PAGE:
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More fun with XeTeX…

Posted by Graham Douglas

Just another quick example of colouring Arabic glyphs, showing that you can selectively colour glyph sub-paths.

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Filed under: Arabic, Unicode Comments Off

Glyph chart for ScheherazadeRegOT

Posted by Graham Douglas

I'm in the middle of writing the first of a new series of articles on using the libotf C library to typeset fully vowelled Arabic. I hope to get the first article finished in the next week or two. In the meantime, here's a glyph chart for the free OpenType Arabic typeface called Scheherazade, produced by, and available for download from, SIL International. Many thanks to them for providing this typeface, together with the Microsoft VOLT project files (contained in the developer package).

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One way to compile GNU Fribidi as a static library (.lib) using Visual Studio

Posted by Graham Douglas

Introduction and caveat reader

Yesterday I spent about half an hour seeing if I could get GNU Fribidi C library (version 0.19.2) to build as a static library (.lib) under Windows, using Visual Studio. Well, I cheated a bit and used my MinGW/MSYS install (which I use to build LuaTeX) in order to create the config.h header. However, it built OK so I thought I'd share what I did; but do please be aware that I've not yet fully tested the .lib I built so use these notes with care. I merely provide them as a starting point.


If you've ever used MinGW/MSYS or Linux build tools you'll know that config.h is a header file created through the standard Linux-based build process. In essence, config.h sets a number of #defines based on your MinGW/MSYS build environment: you need to transfer the resulting config.h to include it within your Visual Studio project. However, the point to note is that the config.h generated by the MinGW/MSYS build process may create #defines which "switch on" certain headers etc that are "not available" to your Visual Studio setup. What I do is comment out a few of the config.h #defines to get a set that works. This is a bit kludgy, but to date it has usually worked out for me. If you don't have MinGW/MSYS installed, you can download the config.h I generated and tweaked. Again, I make no guarantees it'll work for you.

An important Preprocessor Definition

Within the Preprocessor Definitions options of your Visual Studio project you need to add one called HAVE_CONFIG_H which basically enables the use of config.h.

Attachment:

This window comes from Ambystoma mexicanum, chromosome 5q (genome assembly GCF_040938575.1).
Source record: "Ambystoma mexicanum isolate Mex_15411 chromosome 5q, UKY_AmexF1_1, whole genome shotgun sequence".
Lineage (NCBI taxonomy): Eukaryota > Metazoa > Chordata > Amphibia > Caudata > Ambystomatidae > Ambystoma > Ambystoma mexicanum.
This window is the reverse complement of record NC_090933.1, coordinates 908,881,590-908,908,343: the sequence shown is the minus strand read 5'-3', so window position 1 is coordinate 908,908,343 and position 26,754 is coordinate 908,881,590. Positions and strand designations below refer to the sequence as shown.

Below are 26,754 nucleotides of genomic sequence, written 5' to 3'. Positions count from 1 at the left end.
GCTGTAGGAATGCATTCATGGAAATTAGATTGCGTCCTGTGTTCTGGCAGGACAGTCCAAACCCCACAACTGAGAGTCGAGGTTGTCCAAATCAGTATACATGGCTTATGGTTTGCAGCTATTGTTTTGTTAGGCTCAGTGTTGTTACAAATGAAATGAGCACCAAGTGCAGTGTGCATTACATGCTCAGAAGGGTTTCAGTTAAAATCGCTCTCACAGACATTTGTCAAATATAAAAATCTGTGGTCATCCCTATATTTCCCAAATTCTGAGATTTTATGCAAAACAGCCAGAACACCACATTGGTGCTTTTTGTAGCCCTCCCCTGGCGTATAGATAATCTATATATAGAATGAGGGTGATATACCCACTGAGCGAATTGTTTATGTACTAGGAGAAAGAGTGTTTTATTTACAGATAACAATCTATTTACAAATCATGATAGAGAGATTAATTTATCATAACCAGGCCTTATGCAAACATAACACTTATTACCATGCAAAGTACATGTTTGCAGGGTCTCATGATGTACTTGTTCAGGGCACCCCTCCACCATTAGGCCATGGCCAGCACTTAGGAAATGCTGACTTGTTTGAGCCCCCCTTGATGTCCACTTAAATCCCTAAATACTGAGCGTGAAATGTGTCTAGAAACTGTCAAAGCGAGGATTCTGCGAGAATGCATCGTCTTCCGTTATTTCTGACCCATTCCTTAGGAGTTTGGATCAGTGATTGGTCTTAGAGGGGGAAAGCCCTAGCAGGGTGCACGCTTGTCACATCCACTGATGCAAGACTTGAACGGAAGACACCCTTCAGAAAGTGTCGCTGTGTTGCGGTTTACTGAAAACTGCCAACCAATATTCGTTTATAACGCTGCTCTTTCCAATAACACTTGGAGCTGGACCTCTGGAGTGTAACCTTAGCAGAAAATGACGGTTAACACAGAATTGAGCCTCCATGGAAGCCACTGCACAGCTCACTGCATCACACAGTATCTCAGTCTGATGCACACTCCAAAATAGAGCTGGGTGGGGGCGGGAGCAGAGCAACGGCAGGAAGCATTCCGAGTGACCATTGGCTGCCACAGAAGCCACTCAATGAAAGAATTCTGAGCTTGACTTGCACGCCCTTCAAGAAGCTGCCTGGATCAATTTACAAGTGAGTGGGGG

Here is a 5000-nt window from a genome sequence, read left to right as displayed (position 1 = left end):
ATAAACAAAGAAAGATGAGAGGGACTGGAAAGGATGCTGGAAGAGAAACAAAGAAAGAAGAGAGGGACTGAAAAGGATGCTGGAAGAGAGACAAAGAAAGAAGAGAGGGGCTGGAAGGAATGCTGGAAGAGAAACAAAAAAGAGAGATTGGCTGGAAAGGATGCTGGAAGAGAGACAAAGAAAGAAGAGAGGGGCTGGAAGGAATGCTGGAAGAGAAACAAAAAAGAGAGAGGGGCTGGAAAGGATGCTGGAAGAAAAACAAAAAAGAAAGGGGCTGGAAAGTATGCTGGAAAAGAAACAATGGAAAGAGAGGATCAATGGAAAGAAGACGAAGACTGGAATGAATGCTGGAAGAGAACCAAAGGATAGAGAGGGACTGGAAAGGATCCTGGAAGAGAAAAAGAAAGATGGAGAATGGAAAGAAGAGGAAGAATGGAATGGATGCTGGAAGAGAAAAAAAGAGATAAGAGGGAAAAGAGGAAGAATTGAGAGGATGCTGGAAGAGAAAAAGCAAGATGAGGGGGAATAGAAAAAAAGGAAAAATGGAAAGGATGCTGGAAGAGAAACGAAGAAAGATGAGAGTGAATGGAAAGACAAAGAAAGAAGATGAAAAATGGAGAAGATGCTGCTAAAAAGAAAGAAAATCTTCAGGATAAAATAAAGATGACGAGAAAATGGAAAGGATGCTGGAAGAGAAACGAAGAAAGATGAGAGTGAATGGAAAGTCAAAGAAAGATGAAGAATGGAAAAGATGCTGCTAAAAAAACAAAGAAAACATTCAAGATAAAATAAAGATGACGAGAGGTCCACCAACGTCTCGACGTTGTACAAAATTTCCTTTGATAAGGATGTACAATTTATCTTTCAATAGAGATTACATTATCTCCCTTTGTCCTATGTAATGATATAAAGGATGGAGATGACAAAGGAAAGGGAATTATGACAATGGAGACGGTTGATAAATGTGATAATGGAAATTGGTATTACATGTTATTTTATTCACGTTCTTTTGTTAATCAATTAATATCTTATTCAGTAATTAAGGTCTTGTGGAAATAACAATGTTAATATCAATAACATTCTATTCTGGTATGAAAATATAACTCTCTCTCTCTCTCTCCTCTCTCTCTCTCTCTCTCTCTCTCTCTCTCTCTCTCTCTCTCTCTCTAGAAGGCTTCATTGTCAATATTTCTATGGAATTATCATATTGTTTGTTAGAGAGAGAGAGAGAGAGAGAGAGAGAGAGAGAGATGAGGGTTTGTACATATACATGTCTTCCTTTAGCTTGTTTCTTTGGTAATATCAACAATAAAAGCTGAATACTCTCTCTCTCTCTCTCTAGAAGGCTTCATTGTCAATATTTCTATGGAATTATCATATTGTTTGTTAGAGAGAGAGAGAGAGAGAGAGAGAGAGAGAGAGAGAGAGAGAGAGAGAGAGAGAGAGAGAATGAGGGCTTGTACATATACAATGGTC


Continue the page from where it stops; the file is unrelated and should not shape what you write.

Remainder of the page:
Two minor changes to the source code

Because I'm building a static library (.lib) I made two tiny edits to the source code. Again, there are better ways to do this properly. The change is to the definition of FRIBIDI_ENTRY. Within common.h and fribidi-common.h there are tests for WIN32 which end up setting:

#define FRIBIDI_ENTRY __declspec(dllexport)

For example, in common.h

#if (defined(WIN32)) || (defined(_WIN32_WCE))
#define FRIBIDI_ENTRY __declspec(dllexport)
#endif /* WIN32 */

I edited this to

#if (defined(WIN32)) || (defined(_WIN32_WCE))
#endif /* WIN32 */

i.e., remove the __declspec(dllexport). Similarly in fribidi-common.h.

One more setting

Within fribidi-config.h I ensured that the FRIBIDI_CHARSETS was set to 1:


And finally

You simply need to create a new static library project and make sure that all the relevant include paths are set correctly and then try the edits and settings suggested above to see if they work for you. Here is a screenshot of my project showing the C code files I added to the project. The C files are included in the ...\charset and ...\lib folders of the C source distribution.

With the above steps the library built with just 2 level 4 compiler warnings (that is, after I had included the _CRT_SECURE_NO_WARNINGS directive to disable deprecation). I hope these notes are useful, but do please note that I have not thoroughly tested the resulting .lib file so please be sure that you perform your own due diligence.


Introduction to logical vs display order, and shaping engines

Posted by Graham Douglas


In a previous post I promised to write a short introduction to libotf; however, before discussing libotf I need to "set the scene" and write something about logical vs display (visual) order and "shaping engines". This post covers a lot of ground and I've tried to favour being brief rather than providing excessive detail: I hope I have not sacrificed accuracy in the process.

Logical order, display order and "shaping engines"

Logical order and display order

Imagine that you are tapping the screen of your iDevice, or sitting at your computer, writing an e-mail text in some language of your choice. Each time you enter a character it goes into the device's memory and, of course, ultimately ends up on the display or stored in a file. The order in which characters are entered and stored by your device, or written to a text file, is called the logical order. For simple text written in left-to-right languages (e.g., English) this is, of course, the same order in which they are displayed: the display order (also called the visual order). However, for right-to-left languages, such as Arabic, the order in which the characters are displayed or rendered for reading is reversed: the display (visual) order is not the same as the logical order.